“You know what keeps me up at nights?” asked the Capitalist.
“Watching the Nikkei 225?” replied the Cynic.
“Anomie,” said the Capitalist.
“Even you feel anomie?” asked the Stoic. “I’d never have guessed.”
“Oh no,” said the Capitalist. “I don’t feel anomie. Or maybe when I do, it doesn’t bother me.”
“So you’re worried… that you’re not worried?” asked the Stoic. The Capitalist winced sheepishly.
“You’ve always been a demigod after my own heart,” said the Epicurean. “The fourfold cure has seldom been so perfectly realized: ‘Do not fear God. Do not fear death. What is good is easily had. And what is horrible is easily endured.’ Frankly, you scare me a bit. Even I never took that advice quite so literally.”
“I do think you owe us an explanation,” said the Academic. “You see, everyone thinks that anomie is the modern condition. Or the postmodern condition. Or whatever. Hell, even the word ‘whatever’ is tinged with anomie nowadays. A sad fate for a pronoun! And capitalism seems deeply implicated. How is it you sit, unperturbed, at the eye of the storm?”
“I wish I knew,” said the Capitalist. “Here’s what it looks like to me. So many people seem to find that market liberalism leads to material abundance… plus this horrible sense of rootlessness. The battles are all won. The problems, all solved. From the well-fed comfort of their easy chairs, after a couple of beers — usually premiums — they start pining after traditional society, or communism, or even fascism. Modern life is so isolating, so quietly stifling, they say. What we need is vigor, danger, discipline! That’s how to have an authentic spirit, an authentic society. I just want to tell them all… I don’t know… ‘Buck up, lil’ campers, it’ll be alright,’ or some other hopeless inadequacy. I don’t know what to say.”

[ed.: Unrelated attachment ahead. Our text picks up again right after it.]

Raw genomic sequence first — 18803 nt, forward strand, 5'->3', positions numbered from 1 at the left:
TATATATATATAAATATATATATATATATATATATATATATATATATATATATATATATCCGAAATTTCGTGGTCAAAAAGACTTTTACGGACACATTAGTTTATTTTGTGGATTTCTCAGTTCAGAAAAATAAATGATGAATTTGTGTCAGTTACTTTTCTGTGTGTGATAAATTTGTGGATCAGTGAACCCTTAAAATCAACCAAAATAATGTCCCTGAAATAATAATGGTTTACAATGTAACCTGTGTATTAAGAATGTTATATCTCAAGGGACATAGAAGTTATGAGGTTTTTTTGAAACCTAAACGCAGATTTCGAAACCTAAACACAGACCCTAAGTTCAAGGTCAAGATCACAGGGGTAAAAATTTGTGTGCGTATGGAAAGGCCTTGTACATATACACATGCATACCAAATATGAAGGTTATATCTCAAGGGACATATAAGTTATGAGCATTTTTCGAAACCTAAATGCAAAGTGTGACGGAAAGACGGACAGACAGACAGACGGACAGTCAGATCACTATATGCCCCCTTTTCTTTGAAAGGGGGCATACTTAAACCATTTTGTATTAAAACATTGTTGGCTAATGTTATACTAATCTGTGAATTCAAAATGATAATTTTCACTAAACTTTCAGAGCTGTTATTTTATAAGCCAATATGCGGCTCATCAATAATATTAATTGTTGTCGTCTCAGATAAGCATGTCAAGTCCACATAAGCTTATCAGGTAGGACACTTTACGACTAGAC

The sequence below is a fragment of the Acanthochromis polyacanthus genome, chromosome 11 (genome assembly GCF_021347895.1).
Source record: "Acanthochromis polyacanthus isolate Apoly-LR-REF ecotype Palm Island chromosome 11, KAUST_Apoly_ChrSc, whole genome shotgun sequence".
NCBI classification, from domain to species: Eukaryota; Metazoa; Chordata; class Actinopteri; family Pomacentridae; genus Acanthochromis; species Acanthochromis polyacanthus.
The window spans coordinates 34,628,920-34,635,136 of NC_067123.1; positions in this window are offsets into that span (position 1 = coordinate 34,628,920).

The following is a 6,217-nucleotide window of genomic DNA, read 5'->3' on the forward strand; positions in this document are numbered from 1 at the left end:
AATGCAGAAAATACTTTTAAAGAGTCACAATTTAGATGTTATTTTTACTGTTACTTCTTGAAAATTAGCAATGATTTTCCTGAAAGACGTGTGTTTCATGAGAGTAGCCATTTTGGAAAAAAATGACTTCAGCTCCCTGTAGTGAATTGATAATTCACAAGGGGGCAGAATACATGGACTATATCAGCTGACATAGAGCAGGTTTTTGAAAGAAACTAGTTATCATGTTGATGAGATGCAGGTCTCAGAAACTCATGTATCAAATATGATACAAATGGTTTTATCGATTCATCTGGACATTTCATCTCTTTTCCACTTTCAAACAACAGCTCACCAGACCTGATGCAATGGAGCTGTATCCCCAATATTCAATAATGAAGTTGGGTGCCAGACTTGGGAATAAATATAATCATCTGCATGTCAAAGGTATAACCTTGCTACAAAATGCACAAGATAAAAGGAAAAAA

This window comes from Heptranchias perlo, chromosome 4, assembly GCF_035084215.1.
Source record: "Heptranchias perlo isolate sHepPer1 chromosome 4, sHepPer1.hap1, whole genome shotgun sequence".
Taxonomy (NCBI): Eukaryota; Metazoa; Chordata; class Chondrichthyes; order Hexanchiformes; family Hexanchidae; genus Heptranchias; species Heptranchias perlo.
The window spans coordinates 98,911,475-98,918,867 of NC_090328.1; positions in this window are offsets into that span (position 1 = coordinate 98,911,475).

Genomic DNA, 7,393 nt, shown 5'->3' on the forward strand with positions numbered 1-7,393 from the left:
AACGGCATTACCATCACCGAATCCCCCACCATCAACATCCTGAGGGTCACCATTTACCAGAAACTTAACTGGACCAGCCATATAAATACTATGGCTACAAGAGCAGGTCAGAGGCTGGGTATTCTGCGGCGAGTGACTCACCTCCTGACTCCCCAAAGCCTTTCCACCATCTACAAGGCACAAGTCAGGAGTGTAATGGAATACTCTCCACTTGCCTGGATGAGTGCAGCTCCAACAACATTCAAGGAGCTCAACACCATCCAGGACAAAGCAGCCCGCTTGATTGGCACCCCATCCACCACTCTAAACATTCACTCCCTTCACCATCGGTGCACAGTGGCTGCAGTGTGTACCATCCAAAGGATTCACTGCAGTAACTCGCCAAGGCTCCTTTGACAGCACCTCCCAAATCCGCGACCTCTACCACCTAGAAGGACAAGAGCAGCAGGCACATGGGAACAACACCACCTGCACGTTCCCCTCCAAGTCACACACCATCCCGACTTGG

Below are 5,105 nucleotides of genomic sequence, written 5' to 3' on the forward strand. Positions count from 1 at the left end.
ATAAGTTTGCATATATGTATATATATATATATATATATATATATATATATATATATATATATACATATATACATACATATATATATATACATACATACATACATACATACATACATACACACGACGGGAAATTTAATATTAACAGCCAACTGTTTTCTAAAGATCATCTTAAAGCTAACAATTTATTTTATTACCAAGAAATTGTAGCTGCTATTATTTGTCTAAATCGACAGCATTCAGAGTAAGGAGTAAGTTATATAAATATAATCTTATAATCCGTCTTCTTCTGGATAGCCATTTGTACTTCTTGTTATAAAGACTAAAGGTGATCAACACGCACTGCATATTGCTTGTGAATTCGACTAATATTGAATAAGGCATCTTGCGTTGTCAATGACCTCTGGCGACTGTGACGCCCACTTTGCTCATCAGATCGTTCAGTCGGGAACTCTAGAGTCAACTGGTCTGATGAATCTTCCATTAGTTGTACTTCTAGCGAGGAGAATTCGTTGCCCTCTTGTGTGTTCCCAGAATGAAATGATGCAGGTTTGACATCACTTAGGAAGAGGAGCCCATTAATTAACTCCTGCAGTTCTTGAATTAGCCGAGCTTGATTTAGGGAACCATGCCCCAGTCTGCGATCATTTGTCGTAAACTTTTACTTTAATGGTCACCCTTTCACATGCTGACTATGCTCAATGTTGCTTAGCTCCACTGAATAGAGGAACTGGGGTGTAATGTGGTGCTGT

“If I don’t get to oppress someone, pretty soon I’m going to be very, very lonely!” said the Skeptic.
“Seriously though, many people feel that they aren’t living in the right kind of society,” said the Epicurean. “One that really is satisfying. Like, objectively satisfying.”
“Is there any such thing as an ‘objectively’ satisfying society?” asked the Skeptic. “Don’t tastes vary from person to person? I mean, I could let you make whatever social rules you liked, and I bet I could populate your objectively satisfying society with folks who would be plenty unhappy.”
“So is anomie really all in your head?” asked the Stoic. “Turning anomie into a merely psychological problem neuters it. What’s meant is a form of political radicalism. Even if it is sort of a feckless one. It’s definitely not psychology alone.”
“It’s not so much that these critiques of the West have been turned to psychology,” said the Capitalist. “I suspect rather that they have been turned back to psychology. Like all demons, they resent the ‘get thee hence’ business. We should ask the radicals, though — are you confident enough in the rightness of your soul that you’d go to work on the souls of your fellows, and on the whole edifice of society too?”
“Wouldn’t that be rather prideful?” asked the Stoic. “Funny to see so many Christians in such a pose.”